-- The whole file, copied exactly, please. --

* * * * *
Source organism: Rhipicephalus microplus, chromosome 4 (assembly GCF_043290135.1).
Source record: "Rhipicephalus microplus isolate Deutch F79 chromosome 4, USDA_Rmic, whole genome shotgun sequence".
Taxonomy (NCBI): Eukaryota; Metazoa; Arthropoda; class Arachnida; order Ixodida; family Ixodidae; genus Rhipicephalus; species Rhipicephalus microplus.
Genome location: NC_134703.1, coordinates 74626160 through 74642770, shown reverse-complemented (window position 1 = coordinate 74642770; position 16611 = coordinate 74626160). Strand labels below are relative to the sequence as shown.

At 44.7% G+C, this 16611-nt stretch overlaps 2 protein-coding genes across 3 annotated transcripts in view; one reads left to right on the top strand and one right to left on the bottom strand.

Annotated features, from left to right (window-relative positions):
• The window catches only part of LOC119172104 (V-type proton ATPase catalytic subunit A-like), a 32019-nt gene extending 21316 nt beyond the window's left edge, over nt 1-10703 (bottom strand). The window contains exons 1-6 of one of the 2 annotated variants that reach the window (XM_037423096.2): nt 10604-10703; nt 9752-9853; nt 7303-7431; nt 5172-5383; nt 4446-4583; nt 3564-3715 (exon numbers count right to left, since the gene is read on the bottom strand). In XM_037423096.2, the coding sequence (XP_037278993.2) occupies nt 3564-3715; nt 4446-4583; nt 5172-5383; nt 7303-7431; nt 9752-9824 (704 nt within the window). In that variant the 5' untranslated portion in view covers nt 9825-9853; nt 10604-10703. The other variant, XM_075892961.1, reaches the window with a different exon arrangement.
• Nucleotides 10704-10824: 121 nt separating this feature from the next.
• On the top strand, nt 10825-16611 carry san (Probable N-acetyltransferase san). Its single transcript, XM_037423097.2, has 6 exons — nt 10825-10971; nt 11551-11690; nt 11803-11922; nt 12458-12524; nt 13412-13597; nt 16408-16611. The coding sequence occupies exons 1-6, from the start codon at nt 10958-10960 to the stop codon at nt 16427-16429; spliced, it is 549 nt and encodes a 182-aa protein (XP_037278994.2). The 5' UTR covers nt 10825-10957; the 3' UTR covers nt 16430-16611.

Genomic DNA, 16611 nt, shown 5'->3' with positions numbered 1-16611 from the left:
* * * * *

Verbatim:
Source organism: Rhipicephalus microplus, chromosome 4 (assembly GCF_043290135.1).
Source record: "Rhipicephalus microplus isolate Deutch F79 chromosome 4, USDA_Rmic, whole genome shotgun sequence".
Taxonomy (NCBI): Eukaryota; Metazoa; Arthropoda; class Arachnida; order Ixodida; family Ixodidae; genus Rhipicephalus; species Rhipicephalus microplus.
Genome location: NC_134703.1, coordinates 74626160 through 74642770, shown reverse-complemented (window position 1 = coordinate 74642770; position 16611 = coordinate 74626160). Strand labels below are relative to the sequence as shown.

At 44.7% G+C, this 16611-nt stretch overlaps 2 protein-coding genes across 3 annotated transcripts in view; one reads left to right on the top strand and one right to left on the bottom strand.

Annotated features, from left to right (window-relative positions):
• The window catches only part of LOC119172104 (V-type proton ATPase catalytic subunit A-like), a 32019-nt gene extending 21316 nt beyond the window's left edge, over nt 1-10703 (bottom strand). The window contains exons 1-6 of one of the 2 annotated variants that reach the window (XM_037423096.2): nt 10604-10703; nt 9752-9853; nt 7303-7431; nt 5172-5383; nt 4446-4583; nt 3564-3715 (exon numbers count right to left, since the gene is read on the bottom strand). In XM_037423096.2, the coding sequence (XP_037278993.2) occupies nt 3564-3715; nt 4446-4583; nt 5172-5383; nt 7303-7431; nt 9752-9824 (704 nt within the window). In that variant the 5' untranslated portion in view covers nt 9825-9853; nt 10604-10703. The other variant, XM_075892961.1, reaches the window with a different exon arrangement.
• Nucleotides 10704-10824: 121 nt separating this feature from the next.
• On the top strand, nt 10825-16611 carry san (Probable N-acetyltransferase san). Its single transcript, XM_037423097.2, has 6 exons — nt 10825-10971; nt 11551-11690; nt 11803-11922; nt 12458-12524; nt 13412-13597; nt 16408-16611. The coding sequence occupies exons 1-6, from the start codon at nt 10958-10960 to the stop codon at nt 16427-16429; spliced, it is 549 nt and encodes a 182-aa protein (XP_037278994.2). The 5' UTR covers nt 10825-10957; the 3' UTR covers nt 16430-16611.

Genomic DNA, 16611 nt, shown 5'->3' with positions numbered 1-16611 from the left: